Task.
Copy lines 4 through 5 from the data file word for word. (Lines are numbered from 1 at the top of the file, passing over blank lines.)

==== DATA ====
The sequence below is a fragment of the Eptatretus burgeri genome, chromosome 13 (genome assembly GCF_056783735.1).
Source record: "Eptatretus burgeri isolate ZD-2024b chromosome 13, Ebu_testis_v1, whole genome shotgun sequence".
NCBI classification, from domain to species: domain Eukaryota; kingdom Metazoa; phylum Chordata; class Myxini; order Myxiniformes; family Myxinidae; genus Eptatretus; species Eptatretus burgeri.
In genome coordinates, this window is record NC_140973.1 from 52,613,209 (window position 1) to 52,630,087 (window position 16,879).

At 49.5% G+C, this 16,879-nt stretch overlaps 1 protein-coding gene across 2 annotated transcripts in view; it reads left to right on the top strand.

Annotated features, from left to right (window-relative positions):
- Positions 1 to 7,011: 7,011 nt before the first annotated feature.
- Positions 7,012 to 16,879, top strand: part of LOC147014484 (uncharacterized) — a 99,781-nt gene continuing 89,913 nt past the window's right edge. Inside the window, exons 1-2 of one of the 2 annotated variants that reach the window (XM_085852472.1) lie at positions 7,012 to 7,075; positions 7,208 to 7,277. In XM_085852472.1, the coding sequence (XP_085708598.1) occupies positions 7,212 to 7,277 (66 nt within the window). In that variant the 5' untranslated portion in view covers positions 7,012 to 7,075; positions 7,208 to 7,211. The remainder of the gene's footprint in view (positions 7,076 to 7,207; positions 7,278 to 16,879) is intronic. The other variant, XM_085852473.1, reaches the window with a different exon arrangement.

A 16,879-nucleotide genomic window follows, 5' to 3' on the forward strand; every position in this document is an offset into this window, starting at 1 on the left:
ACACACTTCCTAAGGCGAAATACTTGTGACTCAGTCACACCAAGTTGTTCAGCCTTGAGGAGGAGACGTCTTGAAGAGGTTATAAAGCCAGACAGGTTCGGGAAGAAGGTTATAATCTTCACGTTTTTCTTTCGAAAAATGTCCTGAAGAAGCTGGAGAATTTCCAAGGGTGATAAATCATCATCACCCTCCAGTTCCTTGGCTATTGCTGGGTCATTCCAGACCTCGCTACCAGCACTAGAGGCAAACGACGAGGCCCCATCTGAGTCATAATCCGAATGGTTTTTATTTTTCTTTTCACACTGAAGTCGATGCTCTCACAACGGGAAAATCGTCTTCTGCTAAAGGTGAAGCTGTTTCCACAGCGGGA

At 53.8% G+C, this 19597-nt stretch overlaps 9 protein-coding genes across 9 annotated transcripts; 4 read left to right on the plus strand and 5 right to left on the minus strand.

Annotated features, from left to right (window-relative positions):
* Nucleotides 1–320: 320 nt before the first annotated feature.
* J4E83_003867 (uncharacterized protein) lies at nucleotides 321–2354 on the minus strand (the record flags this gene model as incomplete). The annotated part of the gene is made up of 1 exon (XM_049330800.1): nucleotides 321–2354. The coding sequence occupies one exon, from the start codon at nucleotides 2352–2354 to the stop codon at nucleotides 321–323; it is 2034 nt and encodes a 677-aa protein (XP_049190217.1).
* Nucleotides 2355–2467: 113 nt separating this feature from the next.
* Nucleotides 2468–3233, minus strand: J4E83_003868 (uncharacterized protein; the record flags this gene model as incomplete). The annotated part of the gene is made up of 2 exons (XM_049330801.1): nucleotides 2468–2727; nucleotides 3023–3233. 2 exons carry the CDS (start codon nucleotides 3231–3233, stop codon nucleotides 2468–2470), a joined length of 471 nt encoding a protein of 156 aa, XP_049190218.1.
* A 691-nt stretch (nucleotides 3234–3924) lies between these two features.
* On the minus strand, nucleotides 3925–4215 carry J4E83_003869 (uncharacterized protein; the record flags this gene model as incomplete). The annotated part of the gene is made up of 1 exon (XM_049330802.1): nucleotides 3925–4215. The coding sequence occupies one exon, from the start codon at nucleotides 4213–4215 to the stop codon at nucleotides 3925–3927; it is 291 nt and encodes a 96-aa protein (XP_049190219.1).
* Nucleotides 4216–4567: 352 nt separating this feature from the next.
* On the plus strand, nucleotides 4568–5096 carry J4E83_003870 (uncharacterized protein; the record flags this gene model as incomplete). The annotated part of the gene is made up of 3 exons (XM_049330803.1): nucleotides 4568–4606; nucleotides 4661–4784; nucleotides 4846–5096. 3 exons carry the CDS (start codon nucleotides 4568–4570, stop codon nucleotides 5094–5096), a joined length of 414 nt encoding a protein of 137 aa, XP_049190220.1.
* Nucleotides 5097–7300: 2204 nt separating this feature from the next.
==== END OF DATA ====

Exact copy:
In genome coordinates, this window is record NC_140973.1 from 52,613,209 (window position 1) to 52,630,087 (window position 16,879).

At 49.5% G+C, this 16,879-nt stretch overlaps 1 protein-coding gene across 2 annotated transcripts in view; it reads left to right on the top strand.